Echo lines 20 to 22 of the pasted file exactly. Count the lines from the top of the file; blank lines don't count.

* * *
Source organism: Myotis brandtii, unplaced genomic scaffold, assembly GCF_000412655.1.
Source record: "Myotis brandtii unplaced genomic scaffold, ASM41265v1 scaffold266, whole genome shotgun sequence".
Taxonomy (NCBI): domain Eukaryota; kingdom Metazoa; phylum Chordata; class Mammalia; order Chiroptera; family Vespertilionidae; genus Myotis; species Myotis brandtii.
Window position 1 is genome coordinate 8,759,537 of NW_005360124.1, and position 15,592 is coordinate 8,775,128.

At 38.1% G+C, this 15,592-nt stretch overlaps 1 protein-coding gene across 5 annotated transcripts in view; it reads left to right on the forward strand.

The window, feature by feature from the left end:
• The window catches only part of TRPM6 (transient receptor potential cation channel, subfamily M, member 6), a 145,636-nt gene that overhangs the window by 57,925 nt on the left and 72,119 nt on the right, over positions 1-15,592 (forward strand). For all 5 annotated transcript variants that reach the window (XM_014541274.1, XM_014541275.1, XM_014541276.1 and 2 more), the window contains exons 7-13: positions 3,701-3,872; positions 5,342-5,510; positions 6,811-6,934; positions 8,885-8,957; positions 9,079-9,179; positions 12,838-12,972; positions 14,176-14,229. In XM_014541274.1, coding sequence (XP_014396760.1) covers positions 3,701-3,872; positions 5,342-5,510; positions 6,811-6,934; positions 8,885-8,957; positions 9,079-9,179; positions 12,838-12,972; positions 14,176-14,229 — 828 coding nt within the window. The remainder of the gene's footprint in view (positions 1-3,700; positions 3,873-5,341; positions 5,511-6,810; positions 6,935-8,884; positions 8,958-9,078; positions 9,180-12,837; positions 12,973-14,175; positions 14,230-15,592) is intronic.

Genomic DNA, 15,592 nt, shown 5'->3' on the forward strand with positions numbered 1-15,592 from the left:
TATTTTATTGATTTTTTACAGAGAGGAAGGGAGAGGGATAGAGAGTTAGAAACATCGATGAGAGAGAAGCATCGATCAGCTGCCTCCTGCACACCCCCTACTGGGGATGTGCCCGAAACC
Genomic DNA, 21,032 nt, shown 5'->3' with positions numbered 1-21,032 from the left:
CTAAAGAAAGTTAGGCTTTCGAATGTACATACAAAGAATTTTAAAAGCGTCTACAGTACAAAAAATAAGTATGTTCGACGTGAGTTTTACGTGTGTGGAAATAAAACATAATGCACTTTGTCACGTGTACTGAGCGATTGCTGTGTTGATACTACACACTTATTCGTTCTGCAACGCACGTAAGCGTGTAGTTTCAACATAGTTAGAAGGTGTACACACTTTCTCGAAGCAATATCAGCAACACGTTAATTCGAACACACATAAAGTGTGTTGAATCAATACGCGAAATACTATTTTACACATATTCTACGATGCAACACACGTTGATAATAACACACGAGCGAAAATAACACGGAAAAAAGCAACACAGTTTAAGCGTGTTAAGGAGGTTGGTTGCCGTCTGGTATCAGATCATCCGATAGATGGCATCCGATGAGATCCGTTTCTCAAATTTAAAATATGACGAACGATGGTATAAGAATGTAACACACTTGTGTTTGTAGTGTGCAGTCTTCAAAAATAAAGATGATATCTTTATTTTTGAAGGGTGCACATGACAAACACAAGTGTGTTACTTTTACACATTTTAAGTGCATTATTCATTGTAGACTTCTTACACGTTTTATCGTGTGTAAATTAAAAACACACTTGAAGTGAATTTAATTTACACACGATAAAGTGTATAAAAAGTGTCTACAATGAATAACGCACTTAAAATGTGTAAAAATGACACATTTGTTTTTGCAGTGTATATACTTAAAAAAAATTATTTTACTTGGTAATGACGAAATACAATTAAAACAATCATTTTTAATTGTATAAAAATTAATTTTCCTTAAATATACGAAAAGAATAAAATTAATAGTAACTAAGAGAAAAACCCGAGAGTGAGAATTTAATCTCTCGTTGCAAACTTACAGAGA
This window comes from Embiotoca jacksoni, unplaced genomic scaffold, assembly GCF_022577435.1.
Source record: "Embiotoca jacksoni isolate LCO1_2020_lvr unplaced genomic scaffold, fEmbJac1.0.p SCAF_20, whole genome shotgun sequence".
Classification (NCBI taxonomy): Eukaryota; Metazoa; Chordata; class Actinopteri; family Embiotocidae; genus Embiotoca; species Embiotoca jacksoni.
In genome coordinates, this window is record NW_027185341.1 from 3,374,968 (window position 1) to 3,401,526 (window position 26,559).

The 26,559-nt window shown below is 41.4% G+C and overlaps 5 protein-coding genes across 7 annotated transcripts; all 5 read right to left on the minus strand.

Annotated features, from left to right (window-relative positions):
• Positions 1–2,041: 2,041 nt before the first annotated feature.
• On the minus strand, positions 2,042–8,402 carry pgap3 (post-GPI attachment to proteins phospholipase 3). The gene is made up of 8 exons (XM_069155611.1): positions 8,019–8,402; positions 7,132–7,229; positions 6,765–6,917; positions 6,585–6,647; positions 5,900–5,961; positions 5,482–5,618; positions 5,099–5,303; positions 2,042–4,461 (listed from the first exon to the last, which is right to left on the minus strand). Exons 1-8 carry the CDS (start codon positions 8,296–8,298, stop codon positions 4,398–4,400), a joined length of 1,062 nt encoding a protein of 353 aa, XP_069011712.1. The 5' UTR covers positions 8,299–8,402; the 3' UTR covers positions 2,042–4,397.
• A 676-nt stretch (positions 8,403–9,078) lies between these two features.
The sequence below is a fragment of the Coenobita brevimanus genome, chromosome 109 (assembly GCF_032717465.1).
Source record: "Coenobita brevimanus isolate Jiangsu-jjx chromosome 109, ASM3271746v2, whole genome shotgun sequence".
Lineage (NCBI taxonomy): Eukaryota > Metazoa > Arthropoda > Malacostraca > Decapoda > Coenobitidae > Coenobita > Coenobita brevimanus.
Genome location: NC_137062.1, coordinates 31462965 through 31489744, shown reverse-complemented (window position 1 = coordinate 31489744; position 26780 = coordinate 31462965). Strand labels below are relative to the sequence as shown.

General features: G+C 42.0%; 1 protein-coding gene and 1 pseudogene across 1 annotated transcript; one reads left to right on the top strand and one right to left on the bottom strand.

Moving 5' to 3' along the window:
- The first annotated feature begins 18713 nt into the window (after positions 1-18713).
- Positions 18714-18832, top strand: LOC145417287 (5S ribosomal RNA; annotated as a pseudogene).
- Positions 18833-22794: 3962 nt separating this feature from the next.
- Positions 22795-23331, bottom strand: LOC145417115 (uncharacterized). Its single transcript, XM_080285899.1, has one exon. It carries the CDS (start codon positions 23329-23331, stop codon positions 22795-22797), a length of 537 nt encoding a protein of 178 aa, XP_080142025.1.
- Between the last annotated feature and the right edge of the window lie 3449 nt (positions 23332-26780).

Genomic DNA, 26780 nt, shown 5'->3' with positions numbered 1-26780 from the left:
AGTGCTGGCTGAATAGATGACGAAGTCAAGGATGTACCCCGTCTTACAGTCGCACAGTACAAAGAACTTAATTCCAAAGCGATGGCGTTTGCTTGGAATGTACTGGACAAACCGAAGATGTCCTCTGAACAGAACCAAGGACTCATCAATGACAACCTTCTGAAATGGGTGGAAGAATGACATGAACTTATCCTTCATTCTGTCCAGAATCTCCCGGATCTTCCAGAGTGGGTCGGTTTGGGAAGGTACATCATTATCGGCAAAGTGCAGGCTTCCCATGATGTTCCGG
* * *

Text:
• A 676-nt stretch (positions 8,403–9,078) lies between these two features.
The sequence below is a fragment of the Coenobita brevimanus genome, chromosome 109 (assembly GCF_032717465.1).
Source record: "Coenobita brevimanus isolate Jiangsu-jjx chromosome 109, ASM3271746v2, whole genome shotgun sequence".